Hemings traveled with Jefferson to France in the 1780s, where for five years he was trained in the French culinary arts. There, Hemings realized he was technically a free man. He met free black people and also learned he could sue for his freedom under French law, according to NPR.

And yet he returned to the U.S. to cook for Jefferson's family and guests, perhaps because he didn't want to be separated from his family members at Monticello, including his sister, Sally. He later negotiated his freedom from Jefferson and trained his brother Peter as his replacement. Hemings ended up cooking for a tavern keeper in Baltimore, and in 1801, shortly after turning down an offer from now-president Jefferson to be his personal chef, he died by suicide.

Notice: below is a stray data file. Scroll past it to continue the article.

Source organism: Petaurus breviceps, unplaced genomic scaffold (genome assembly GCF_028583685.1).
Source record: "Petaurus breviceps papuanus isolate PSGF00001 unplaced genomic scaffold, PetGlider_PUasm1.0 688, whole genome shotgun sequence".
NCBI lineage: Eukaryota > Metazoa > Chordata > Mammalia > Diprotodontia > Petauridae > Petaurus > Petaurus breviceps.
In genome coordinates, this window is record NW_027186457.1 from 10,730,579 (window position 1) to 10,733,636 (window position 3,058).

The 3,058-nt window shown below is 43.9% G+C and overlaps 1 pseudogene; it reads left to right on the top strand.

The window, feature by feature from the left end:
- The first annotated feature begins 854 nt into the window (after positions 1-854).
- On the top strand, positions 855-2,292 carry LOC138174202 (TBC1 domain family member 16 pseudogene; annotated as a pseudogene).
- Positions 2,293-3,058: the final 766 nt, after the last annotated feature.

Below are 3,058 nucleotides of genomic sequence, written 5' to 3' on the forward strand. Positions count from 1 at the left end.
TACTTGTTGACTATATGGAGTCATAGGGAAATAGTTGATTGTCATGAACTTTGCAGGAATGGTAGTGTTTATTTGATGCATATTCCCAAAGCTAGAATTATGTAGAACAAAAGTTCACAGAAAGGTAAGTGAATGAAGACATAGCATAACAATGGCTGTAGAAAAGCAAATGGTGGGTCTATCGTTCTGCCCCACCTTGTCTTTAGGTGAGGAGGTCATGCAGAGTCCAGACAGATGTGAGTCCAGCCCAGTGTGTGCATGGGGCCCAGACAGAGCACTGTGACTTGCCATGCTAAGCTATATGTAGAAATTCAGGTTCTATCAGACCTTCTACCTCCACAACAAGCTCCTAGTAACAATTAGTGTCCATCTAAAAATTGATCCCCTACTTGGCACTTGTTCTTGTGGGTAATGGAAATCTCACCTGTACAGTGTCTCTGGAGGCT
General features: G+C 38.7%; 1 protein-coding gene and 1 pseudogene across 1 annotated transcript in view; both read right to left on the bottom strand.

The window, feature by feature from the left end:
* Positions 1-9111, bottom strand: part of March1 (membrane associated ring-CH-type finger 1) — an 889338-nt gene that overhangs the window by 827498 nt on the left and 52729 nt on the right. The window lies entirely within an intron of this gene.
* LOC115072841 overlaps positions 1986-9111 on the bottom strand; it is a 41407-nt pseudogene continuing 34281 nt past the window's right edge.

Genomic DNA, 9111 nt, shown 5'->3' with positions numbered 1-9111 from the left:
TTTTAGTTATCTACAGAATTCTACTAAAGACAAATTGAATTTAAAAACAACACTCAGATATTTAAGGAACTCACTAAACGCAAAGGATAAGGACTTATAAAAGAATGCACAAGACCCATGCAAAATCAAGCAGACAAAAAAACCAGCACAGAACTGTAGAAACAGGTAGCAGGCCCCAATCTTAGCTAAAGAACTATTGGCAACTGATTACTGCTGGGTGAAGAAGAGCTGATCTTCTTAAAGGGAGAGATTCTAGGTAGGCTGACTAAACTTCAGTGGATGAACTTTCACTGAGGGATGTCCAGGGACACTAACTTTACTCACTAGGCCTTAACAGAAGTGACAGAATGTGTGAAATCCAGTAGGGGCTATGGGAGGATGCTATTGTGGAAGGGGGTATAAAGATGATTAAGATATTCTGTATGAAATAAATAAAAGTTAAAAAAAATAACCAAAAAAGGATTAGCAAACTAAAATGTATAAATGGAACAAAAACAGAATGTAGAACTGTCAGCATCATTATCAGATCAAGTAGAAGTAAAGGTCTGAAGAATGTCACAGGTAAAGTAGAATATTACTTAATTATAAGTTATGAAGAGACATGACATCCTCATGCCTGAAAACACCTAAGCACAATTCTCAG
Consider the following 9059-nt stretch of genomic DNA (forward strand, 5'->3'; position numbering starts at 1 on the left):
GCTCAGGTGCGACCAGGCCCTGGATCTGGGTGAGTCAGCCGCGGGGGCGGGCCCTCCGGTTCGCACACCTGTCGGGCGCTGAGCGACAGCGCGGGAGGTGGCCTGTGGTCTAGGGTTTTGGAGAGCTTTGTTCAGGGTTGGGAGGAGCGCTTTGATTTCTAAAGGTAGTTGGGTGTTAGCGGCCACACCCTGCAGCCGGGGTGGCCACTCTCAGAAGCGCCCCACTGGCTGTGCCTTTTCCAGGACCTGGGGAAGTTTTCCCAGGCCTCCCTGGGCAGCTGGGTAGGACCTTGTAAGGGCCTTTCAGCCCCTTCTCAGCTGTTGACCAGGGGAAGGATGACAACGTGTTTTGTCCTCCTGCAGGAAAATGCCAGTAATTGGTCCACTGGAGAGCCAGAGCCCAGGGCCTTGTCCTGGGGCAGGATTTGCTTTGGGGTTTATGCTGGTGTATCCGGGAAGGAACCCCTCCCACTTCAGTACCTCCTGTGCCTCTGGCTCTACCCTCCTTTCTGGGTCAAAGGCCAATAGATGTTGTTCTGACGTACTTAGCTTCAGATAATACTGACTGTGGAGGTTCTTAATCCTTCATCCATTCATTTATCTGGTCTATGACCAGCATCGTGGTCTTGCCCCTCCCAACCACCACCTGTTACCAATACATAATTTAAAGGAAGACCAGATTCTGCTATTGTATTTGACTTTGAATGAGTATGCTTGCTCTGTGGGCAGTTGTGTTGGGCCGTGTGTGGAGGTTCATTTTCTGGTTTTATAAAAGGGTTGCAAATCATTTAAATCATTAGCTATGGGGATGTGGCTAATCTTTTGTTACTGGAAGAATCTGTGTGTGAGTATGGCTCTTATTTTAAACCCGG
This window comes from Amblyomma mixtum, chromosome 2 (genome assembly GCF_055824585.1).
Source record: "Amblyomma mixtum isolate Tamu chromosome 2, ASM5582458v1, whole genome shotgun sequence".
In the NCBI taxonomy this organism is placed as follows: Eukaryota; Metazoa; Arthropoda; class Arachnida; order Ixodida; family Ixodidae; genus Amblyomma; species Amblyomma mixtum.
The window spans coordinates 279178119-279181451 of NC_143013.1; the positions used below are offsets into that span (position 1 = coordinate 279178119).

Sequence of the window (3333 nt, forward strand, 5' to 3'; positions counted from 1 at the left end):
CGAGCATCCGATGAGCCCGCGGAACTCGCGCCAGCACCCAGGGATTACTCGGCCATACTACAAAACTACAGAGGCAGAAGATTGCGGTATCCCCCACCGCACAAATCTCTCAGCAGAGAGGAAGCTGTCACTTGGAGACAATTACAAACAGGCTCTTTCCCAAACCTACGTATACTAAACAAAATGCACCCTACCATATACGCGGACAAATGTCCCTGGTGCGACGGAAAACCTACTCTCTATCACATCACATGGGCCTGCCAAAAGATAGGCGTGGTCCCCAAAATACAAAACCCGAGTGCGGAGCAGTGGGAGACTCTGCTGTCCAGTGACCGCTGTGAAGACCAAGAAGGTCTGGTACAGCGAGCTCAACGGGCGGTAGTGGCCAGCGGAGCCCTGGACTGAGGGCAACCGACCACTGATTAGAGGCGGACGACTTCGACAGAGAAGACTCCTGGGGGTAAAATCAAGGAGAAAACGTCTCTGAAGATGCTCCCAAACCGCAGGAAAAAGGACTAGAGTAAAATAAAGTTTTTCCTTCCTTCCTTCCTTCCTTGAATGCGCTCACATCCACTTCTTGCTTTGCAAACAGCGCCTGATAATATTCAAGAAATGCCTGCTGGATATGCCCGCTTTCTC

"We're thinking that James Hemings must have had ideals and aspirations about his life that could not be realized in his time and place," Susan Stein, senior curator at Monticello, told NPR in 2015. "And those factors probably contributed to his unhappiness and his depression, and ultimately to his death."

Hemings contributed to early America's culinary landscape through dessert recipes like snow eggs and by introducing colonial diners to macaroni and cheese, among other dishes. He also assisted today's historians by completing a 1796 inventory of Monticello's kitchen supplies—and he's probably left further clues in the estate's newly uncovered kitchen, says Gayle Jessup White, Monticello's community engagement officer—and one of James's relatives.

"My great-great-great-grandfather Peter Hemings learned to cook French cuisine from his brother James on this stove," White tells Mental Floss. "It was a spiritual moment for me to walk into the uncovered remains of Monticello's first kitchen, where my ancestors spent much of their lives. This discovery breathes life into the people who lived, worked and died at Monticello, and I hope people connect with their stories."

[h/t Live Science]